Yes, if you are unable to find your hearing aid, you can simply print it using a 3D printer and, within minutes, you will have a new device. 3D printing has evolved much beyond even recreating something as complex as a hearing aid. In a first-of-its kind procedure, doctors in Britain have created a prosthetic face for a man because the entire left side of his face had to be removed since it was cancerous. Doctors first tried plastic surgery; however, that did not work since the patient was also undergoing chemotherapy and radiotherapy.

Fig. 1: A prosthetic face created using 3D printing (Source: http://frenchtribune.com)
Fig. 1: A prosthetic face created using 3D printing (Source: http://frenchtribune.com)

The doctors then scanned the left side of the patient’s skull and used information technology to develop a new face. 3D printing was used to create layer upon layer of nylon plastic, with the exact elements that were required in the face reconstruction procedure. Dental surgeons have been using 3D printing since the last few years to create identical models of patients’ jaw bones so that they can explore the different surgical processes available to them, prior to a surgery or tooth extraction.

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The US President bets on 3D printing
On 12th February, President Barack Obama, in his State of the Union address, talked of ways to revive the US manufacturing economy. He mentioned 3D printing as the possible panacea that could multiply manufacturing opportunities. Here is an excerpt from his speech: “Our first priority is making America a magnet for new jobs and manufacturing. After shedding jobs for more than 10 years, our manufacturers have added about 500,000 jobs over the past three years…..

“Last year, we created our first manufacturing innovation institute in Youngstown, Ohio. A once-shuttered warehouse is now a state-of-the-art lab where new workers are mastering 3D printing, which has the potential to revolutionise the way we make almost everything. There’s no reason this can’t happen in other towns. So tonight, I’m announcing the launch of three more of these manufacturing hubs, where businesses will partner with the Departments of Defence and Energy to turn regions left behind by globalisation into global centres of high-tech jobs. And I ask this Congress to help create a network of 15 of these hubs and guarantee that the next revolution in manufacturing is ‘Made in America’.”

What is 3D printing all about
3D printing, also known as additive or rapid manufacturing, is a process wherein a three-dimensional solid object of just about any shape can be created from a digital model. The starting point is a digital computer aided design (CAD) file, developed with a 3D modelling program, or scanned into a 3D modelling program with a 3D scanner. The software cuts the design into several hundreds or thousands of horizontal layers to form instructions that the 3D printer understands.

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The 3D printer then processes these instructions and creates each layer as per specifications. As the layers are made, they are combined together in a seamless manner and, finally, a 3D object is created. Autodesk is one of the leading players involved in creating software for 3D printing.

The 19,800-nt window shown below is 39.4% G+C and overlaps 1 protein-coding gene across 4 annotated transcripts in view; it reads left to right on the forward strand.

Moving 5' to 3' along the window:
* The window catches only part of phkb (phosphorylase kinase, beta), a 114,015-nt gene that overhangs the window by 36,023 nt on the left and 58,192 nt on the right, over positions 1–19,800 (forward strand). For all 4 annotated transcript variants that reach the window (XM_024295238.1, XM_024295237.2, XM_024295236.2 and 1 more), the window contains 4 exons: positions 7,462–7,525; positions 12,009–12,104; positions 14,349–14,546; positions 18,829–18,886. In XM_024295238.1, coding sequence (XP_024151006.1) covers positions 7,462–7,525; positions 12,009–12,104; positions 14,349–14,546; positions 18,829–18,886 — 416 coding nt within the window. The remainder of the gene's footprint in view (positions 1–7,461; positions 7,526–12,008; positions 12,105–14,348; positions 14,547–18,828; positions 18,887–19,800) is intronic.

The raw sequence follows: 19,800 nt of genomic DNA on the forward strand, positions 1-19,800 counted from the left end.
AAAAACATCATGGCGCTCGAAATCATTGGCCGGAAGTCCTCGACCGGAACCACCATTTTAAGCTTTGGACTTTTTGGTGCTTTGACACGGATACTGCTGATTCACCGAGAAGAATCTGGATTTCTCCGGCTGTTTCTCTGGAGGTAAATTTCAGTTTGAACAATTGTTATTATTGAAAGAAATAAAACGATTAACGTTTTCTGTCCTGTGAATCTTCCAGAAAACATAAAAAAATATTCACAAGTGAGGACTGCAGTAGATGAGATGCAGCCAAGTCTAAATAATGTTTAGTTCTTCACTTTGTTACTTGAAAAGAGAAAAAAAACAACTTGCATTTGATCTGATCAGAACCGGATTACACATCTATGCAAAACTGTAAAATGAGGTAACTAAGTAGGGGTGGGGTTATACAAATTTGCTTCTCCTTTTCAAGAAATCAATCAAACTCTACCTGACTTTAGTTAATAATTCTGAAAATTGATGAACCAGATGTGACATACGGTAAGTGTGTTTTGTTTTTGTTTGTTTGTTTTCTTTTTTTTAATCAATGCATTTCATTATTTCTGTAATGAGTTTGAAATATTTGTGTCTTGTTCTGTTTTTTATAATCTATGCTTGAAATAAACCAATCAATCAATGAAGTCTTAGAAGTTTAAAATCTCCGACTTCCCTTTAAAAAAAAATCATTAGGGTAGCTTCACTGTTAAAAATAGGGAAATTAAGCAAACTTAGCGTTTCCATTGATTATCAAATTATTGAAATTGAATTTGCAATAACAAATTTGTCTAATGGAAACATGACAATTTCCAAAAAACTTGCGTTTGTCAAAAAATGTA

Fig. 2: 3D model slicing illustration (Source: http://en.wikipedia.org/wiki/3D_printing)
Fig. 2: 3D model slicing illustration (Source: http://en.wikipedia.org/wiki/3D_printing)

While conventional manufacturing involves subtractive processes, that is, removal of material by chiselling, cutting, etc, 3D printing is based on an additive process, where successive layers of material build different shapes. Objects are created by means of a sequential layering process. 3D printing technology is being used to make jewellery and footwear, in industrial design, architecture, engineering and construction, as well as in the automotive, aerospace, dental/medical, education, geographic information systems and several other industries.

Fig. 3: A 3D sandal printed out of nylon (Source: Chemistry & Industry April 25, 2011)
Fig. 3: A 3D sandal printed out of nylon (Source: Chemistry & Industry April 25, 2011)

Several companies are using 3D printing. For example, the global sports shoes manufacturer, Nike, uses 3D printing to develop multi-coloured prototypes of shoes. This has brought down both the cost and time spent in prototype development for Nike, considerably.

Let us understand the modelling part first. Additive manufacturing works on virtual blueprints from CAD or animation modelling software, and ‘slices’ them into digital cross-sections so that they serve as a guideline for the printing to be done. Depending on the printer used, a binding material is deposited on the build bed or platform until the material/binder layering is complete and the final 3D model has been ‘printed.’ It is a WYSIWYG process where the virtual and the physical models are mostly similar. The STL file format serves as a standard data interface between CAD software and the machines. It estimates the shape of a part or assembly using triangular facets. Smaller facets produce a higher quality surface. PLY is a scanner generated input file format, and VRML (or WRL) files are frequently used as input for 3D printing technologies that are able to print in full colour.

The printing machine understands the design via a .stl file and lays down consecutive layers of powder, liquid or sheet material, i.e., whatever is needed to make the model from a number of cross-sections. Thereafter, these layers, which are in line with the virtual cross-sections from the CAD model, are either connected together or automatically fused to make the desired shape. The key advantage of this technique is its ability to make just about any contour or form.

The printer resolution defines the layer thickness and X-Y resolution in dpi (dots per inch), or micrometres. On an average, the thickness is about 0.1 mm. However, some printers such as the Objet Connex series and 3D Systems’ ProJet series can print layers as thin as .016 micrometres.